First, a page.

When it comes to getting into the holiday spirit some people are all abuzz with merriness and Christmas joy, while others see it as just some time-off and choose to Scrooge their way through the season. Even just hearing Christmas songs can have juxtaposing effects from one person to another. Christmas can certainly be both a time of stress and the most magic holiday of the year, but why do people often have such different feelings about it?
The festive spirit influences some of the chemicals in your brain (dopamine and serotonin) which affect your happiness levels. Dopamine is known to be involved with reward-driven behaviour and pleasure seeking and serotonin is thought to increase our feelings of worth and belonging.
When it comes to the act of gift-giving, generosity is linked with the reward circuitry of our brain, causing the release of endorphins, often dubbed ‘the helpers high’. Bonding with loved ones also releases Oxytocin (the ‘cuddle hormone’). So “Christmas cheer” is in some ways a bit like a cocktail of natural drugs.
On the flip side, the challenge of navigating busy shopping malls searching for ideal gifts, or stocking up on all manner of food, can trigger stress responses. This releases adrenaline and cortisol, which affect the hippocampus and can make it harder to recall things and multitask.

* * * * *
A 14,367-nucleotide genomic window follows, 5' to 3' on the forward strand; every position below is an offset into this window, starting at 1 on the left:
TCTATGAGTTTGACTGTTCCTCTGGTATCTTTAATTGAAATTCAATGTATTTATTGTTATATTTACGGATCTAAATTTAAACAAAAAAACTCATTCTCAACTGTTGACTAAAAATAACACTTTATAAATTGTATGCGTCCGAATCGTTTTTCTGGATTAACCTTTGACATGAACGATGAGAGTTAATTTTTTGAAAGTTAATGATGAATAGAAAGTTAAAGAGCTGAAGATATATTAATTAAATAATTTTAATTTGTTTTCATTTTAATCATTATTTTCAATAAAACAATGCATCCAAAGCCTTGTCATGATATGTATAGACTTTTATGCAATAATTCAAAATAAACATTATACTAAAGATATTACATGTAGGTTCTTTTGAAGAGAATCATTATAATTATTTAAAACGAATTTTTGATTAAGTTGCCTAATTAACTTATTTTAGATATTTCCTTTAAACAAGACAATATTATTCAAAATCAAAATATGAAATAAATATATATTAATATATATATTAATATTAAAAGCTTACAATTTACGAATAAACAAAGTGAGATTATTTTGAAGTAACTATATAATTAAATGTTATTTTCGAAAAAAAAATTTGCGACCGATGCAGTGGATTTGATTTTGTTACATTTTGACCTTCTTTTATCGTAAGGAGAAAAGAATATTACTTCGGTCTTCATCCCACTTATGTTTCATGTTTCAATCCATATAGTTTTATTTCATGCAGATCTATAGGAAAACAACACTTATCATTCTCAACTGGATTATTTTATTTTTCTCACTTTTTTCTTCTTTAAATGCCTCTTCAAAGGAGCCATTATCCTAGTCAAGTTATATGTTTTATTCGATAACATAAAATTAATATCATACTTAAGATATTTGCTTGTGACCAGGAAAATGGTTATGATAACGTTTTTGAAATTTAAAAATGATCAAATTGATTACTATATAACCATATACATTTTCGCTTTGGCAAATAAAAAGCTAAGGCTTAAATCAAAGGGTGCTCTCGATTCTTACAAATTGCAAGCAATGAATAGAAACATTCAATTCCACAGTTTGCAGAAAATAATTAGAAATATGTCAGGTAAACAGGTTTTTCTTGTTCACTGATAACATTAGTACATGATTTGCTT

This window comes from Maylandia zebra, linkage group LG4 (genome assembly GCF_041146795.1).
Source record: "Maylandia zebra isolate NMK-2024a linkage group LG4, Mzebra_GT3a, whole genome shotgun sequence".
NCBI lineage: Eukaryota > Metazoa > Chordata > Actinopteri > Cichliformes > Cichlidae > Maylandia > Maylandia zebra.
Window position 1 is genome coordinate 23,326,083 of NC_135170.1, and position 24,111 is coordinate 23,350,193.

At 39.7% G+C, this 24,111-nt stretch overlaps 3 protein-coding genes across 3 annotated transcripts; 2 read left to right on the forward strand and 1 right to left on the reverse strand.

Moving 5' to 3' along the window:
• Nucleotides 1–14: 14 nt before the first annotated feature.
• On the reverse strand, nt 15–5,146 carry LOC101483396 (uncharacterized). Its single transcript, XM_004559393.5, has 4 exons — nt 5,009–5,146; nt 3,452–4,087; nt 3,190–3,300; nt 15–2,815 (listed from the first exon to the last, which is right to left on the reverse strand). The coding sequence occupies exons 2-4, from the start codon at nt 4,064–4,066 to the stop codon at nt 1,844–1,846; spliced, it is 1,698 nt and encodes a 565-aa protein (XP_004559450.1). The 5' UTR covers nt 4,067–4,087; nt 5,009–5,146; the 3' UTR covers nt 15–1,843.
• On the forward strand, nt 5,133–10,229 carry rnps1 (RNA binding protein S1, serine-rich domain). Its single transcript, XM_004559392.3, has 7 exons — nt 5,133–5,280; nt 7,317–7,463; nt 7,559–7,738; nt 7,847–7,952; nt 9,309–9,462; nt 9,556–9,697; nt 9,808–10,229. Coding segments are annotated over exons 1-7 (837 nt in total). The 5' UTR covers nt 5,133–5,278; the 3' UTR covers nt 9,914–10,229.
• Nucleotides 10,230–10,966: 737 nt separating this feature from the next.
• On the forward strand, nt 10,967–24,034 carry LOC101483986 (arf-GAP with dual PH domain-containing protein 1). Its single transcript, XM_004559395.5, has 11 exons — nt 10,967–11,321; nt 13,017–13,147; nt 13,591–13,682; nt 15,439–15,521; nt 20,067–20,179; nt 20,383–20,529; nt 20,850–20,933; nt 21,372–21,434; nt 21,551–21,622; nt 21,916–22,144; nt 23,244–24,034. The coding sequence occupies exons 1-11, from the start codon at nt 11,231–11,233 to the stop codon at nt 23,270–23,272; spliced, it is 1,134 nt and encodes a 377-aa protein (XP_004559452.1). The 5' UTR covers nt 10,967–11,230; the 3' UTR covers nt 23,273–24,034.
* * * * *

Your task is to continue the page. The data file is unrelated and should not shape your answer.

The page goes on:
Stress responses are also cumulative. So a series of stressful episodes such as struggling to find a parking space, finding out the gift you need has sold out, then getting home to realize you forget to buy wrapping paper – all add up over time.
It's not the typical domain of neuroscience, but a team of Danish researchers set out to see if these contrasting feelings show up as differences in brain activity. Published in the science journal BMJ, their stated objective was “To detect and localise the Christmas spirit in the human brain.” To do so they tested people from around Copenhagen in two groups: one who had strong positive feelings about Christmas traditions, and another group who had weak or negative associations. The first group were ethnic Danes, steeped in holiday tradition, and the second group was mostly people who had immigrated to Denmark. All of the subjects’ brain activity were analyzed while they viewed a mix of Christmas-themed and neutral images.
By using fMRI, the researchers were able to localize increased activity in specific brain regions in the subjects that responded strongly to Christmas images. They found increased activation in several motor cortex areas and the parietal lobule.
These regions are known to be involved in functions related to self-transcendence, spirituality, somatic senses, and the recognition of facial emotion. Together these play a role in enabling people to experience a connection or sense of harmony with the world around us.
While this couldn’t really be called a ‘Christmas network’ (these regions are involved in a many cognitive processes), it did reveal that experiencing a Christmas vibe is likely about connecting beyond what we normally do. The researchers pointed out that this may be similar for other types of festivals
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